What the Mediterranean Diet Means to You

This article appeared in Natural Awakenings July 2013.
Recent research has shown that diets enriched by generous amounts of either nuts or extra virgin olive oil reduced cardiovascular risk by 30%. The control group, which was assigned to a low fat diet, did not reduce risk at all. In fact, the study ended early because those participants were at high risk for heart disease and it was deemed unethical to keep the control group on a low fat diet. This is consistent with the Women’s Health Initiative, where a low fat diet resulted in no cardiovascular benefit. In this study, individuals on the Mediterranean diet were able to stick with it for five years. This makes sense because a diet rich in good fats is more satisfying. It helps stabilize blood sugar and creates and maintains satiety.

How – and Why – to Increase Healthy Fats in Your Diet

A low fat diet is not the way to be healthy. It is sugars, refined carbohydrates, and processed foods that make us fat and unhealthy, not all fats, and certainly not healthy fats.

Participants consumed a minimum of either four tablespoons of extra virgin olive oil (on salads or cooked vegetables, not for cooking) or 1/4 cup of walnuts, hazelnuts or almonds every day. They also ate a minimum of two servings of vegetables and three servings of fruit daily, and consumed beans or legumes at least 3 times a week as well as  fish at least 3 times a week and some poultry and eggs. They drank a little wine with meals. They limited red meat, processed meat, dairy and baked goods. There were no calorie restrictions and no instruction to exercise or increase activity. The main change in nutrition was the increase in healthy fat.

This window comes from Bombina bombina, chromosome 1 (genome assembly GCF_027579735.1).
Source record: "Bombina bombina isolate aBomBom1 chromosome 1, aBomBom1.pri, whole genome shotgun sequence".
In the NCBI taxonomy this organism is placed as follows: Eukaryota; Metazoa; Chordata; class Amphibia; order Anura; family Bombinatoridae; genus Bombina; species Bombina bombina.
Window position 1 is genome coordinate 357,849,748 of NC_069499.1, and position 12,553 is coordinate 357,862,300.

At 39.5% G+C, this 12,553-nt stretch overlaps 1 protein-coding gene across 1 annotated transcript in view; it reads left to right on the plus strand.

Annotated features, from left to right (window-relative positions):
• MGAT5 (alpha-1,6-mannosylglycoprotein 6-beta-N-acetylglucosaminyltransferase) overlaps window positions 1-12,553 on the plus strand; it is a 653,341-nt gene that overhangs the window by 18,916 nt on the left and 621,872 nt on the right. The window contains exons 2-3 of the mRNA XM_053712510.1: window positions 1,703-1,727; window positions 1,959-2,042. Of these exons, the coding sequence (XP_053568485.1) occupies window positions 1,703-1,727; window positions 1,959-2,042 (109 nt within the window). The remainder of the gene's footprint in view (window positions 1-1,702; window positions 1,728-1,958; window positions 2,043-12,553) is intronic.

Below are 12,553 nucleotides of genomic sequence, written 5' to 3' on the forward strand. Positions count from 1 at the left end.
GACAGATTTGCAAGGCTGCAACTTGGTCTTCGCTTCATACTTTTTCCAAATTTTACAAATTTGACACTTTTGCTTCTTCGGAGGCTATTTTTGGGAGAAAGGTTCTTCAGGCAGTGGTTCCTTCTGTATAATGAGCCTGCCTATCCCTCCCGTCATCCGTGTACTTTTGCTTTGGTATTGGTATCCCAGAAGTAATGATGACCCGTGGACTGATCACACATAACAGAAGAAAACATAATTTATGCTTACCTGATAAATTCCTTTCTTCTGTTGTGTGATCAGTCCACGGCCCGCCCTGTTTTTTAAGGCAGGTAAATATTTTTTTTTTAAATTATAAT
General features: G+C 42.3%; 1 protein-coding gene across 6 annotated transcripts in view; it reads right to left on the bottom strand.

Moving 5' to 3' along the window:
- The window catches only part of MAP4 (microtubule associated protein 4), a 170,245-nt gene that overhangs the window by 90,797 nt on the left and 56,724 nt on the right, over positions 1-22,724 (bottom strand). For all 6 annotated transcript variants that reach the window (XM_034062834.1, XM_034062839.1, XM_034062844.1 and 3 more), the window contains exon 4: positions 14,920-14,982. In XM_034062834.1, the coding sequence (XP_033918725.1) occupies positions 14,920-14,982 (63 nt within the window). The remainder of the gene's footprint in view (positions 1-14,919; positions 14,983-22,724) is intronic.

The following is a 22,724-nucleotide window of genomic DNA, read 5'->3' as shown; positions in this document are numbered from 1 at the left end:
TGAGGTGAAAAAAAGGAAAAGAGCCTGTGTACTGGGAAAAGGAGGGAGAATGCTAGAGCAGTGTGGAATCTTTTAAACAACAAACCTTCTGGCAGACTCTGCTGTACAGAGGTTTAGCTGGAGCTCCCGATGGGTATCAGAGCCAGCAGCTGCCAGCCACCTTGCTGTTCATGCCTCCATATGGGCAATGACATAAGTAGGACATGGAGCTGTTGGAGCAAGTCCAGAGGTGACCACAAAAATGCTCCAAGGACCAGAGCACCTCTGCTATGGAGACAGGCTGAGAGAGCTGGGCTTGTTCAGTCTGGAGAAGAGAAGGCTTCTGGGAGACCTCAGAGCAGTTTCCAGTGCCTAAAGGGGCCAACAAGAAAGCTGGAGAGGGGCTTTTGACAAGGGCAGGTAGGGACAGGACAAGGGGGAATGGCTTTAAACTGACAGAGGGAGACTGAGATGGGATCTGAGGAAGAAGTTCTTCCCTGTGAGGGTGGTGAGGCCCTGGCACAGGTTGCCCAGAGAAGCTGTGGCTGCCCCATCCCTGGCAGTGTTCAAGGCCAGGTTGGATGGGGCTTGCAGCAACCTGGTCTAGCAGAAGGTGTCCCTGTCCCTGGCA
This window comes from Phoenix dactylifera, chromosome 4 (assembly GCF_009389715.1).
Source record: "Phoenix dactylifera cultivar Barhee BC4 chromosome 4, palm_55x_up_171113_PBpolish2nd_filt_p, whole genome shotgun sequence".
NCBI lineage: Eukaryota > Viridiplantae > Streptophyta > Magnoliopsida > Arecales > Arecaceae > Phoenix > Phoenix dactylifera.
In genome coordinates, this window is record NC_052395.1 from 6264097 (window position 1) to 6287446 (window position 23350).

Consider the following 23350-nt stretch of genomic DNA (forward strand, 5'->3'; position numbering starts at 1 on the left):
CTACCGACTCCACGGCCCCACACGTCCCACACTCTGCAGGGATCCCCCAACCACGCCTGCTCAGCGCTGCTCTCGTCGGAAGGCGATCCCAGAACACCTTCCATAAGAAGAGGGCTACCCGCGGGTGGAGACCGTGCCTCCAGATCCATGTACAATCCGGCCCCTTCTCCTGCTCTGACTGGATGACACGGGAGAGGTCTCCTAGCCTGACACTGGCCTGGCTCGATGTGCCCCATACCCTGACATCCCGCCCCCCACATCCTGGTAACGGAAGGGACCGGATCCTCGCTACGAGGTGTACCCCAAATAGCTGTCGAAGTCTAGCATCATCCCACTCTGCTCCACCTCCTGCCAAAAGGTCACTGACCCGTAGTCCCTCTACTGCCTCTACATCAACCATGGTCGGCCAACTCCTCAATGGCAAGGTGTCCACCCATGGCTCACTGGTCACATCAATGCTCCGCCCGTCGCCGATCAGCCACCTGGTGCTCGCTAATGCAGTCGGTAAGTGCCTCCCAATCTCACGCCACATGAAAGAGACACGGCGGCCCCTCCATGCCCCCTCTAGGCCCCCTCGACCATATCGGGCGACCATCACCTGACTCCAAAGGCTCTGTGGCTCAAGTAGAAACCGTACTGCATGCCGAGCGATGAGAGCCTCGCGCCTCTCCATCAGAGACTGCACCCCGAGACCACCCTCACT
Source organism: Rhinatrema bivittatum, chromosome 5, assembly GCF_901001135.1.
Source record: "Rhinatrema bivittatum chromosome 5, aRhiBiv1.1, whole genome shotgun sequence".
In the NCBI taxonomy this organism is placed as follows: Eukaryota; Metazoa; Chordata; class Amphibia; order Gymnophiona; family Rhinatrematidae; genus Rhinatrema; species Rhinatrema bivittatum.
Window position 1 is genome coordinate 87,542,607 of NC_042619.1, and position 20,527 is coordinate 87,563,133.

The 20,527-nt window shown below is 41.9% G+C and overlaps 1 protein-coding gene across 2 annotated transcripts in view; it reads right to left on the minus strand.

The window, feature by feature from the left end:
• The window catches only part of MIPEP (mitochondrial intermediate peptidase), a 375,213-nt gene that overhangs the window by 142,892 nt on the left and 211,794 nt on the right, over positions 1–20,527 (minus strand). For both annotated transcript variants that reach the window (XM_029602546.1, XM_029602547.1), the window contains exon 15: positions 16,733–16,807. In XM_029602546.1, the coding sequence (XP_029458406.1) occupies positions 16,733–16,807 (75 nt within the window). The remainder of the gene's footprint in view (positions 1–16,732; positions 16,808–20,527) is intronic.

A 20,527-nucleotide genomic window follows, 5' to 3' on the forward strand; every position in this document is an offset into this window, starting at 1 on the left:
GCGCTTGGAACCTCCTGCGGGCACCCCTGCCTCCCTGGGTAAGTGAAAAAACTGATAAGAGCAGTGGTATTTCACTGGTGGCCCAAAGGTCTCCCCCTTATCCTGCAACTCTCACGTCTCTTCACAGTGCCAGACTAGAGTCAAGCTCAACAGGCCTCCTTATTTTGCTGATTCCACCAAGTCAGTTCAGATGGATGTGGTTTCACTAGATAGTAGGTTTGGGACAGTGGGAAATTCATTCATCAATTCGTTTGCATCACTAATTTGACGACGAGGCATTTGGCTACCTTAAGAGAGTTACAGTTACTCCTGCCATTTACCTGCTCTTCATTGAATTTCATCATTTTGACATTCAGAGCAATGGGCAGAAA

Many people still have “fat phobia”, yet research consistently shows that adding more healthy fat helps people lose and maintain weight. However, not all fats are created equal. You have to use the right ones in the right ways to reap the benefits.

Feeding Your Brain

The brain needs fat, and not just any fat, but saturated fat. Saturated fat often is criticized by those promoting a low fat diet, but in fact can be very healthful. Those Omega 3s you hear so much about? You need saturated fat for your body to make use of them. Sources include coconut oil and butter from pastured cows. Virgin coconut oil has the flavor and fragrance of coconut. Non-virgin is neutral and excellent for cooking. Coconut oil has many unique benefits such as improving heart health, energy metabolism, cognitive function, insulin resistance, weight loss and more.

Ways to Incorporate More Healthy Fats

Use olive oils for salad dressing or to replace butter on vegetables or bread. Don’t cook with olive oil as it has a low smoke point so its benefits are destroyed and it can become a damaging fat when you use it to cook. Instead try organic coconut or cold pressed organic grapeseed oils, which retain their benefits and are safe at high temperatures. Stay away from canola or corn oils because of their inflammatory properties.
Eating half an avocado daily is great for your health as it provides not only healthy fat but plenty of fiber, too. Nuts and seeds are perfect to toss on salads or veggies or to eat as snacks. Since they combine protein, carbs and healthy fats, nuts already are perfectly balanced for you. Raw and organic are best. For portion control, use small re-usable containers or snack bags.  A handful is perfect. Soak them overnight for better assimilation.  You can incorporate more healthful nuts into your diet by looking for recipes that use nut flours for cooking and baking, instead of grain flours. For a simple healthy and yummy dessert, halve a date, remove the pit, fill with almond butter and enjoy.

Fran Sussman is a holistic health practitioner based in Orange County since 1993. She provides natural solutions for healthy weight loss, food sensitivities and allergies, ADHD, Lyme disease and more. For more information, visit FranSussman.com or call 496-0385.

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